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Amazon’s history of innovation under outgoing CEO Jeff Bezos

indoor manmade garden with the view of buildings
Construction progress of interior views of The Spheres, photographed Thursday, Aug. 31, 2017, in Seattle, WA. (JORDAN STEAD / Amazon)
February 10, 2021

After 27 years at the helm of one of the five most powerful tech companies, Jeff Bezos is stepping down as Amazon CEO.

Bezos, one of the richest men in the world, spent a quarter of a century growing Amazon from an unprofitable online bookstore to a $1.7-trillion everything retailer. To do this, he ran Amazon with an intense focus on innovation: pioneering features like customer reviews, personalized recommendations, and expedited Prime shipping.

But perhaps Amazon’s most valuable invention is one-click shopping. Filed in 1997 and approved by the U.S. Patent and Trademark Office in 1999, the technology uses stored customer credentials to validate e-commerce transactions with a single click.

One-click shopping made the checkout process a breeze, and leading up to its patent’s 2017 expiration, many have argued that Amazon should never have been granted exclusive rights to the idea. In fact, the patent was denied twice in the EU, with examiners deeming the concept of reducing the steps required to make an online order “obvious,” or not inventive enough.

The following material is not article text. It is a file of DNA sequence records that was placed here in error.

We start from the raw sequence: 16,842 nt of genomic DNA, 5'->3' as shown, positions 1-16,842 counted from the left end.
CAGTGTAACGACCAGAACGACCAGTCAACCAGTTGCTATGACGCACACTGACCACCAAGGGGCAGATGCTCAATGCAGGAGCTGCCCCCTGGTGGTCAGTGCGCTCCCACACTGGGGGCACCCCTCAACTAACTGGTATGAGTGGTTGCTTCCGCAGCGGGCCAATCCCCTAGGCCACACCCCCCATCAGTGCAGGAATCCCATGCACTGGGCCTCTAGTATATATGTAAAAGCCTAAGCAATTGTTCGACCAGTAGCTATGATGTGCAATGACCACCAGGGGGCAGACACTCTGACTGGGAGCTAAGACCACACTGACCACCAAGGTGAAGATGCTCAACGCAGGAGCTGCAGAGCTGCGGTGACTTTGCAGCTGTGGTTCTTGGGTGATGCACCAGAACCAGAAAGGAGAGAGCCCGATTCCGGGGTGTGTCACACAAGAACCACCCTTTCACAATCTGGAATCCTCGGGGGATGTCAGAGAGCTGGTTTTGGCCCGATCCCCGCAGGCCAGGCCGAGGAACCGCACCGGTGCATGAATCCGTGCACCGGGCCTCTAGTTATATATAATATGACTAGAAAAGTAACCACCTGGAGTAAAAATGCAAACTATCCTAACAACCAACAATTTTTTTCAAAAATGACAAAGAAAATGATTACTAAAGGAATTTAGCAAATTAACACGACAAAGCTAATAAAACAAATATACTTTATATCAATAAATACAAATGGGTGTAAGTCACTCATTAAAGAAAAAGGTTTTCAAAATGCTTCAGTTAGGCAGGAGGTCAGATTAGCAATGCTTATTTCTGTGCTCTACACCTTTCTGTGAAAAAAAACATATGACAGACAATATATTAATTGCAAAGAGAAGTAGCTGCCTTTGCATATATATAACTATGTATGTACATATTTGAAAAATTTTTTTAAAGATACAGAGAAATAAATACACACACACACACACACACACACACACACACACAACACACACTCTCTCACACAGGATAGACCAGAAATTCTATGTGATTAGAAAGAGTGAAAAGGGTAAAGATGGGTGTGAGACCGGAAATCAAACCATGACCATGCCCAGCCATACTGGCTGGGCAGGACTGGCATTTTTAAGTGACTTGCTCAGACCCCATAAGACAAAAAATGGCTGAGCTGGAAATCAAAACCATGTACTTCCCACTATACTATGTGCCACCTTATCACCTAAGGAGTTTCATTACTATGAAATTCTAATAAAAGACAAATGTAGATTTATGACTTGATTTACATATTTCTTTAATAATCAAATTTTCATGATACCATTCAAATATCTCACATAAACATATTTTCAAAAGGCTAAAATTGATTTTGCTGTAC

Still, one-click shopping’s patent protection in the U.S. — Amazon’s largest market — was more than enough to establish the company’s dominance. Amazon pressed this advantage through continued innovation, with its CEO among the key inventors.

A Harvard research article revealed that Bezos was named in 154 Amazon patents published between 1998 and 2018. E-commerce and logistics were the topics for 74 of these patents, and a customer-centric slant was observed across the board. The Wall Street Journal cited the obsession with giving customers what they want as among the key ingredients to Amazon’s success.

“If you get it right, a few years after a surprising invention, the new thing has become normal,” Bezos told Amazon employees in his resignation announcement, “People yawn. And that yawn is the greatest compliment an inventor can receive.”

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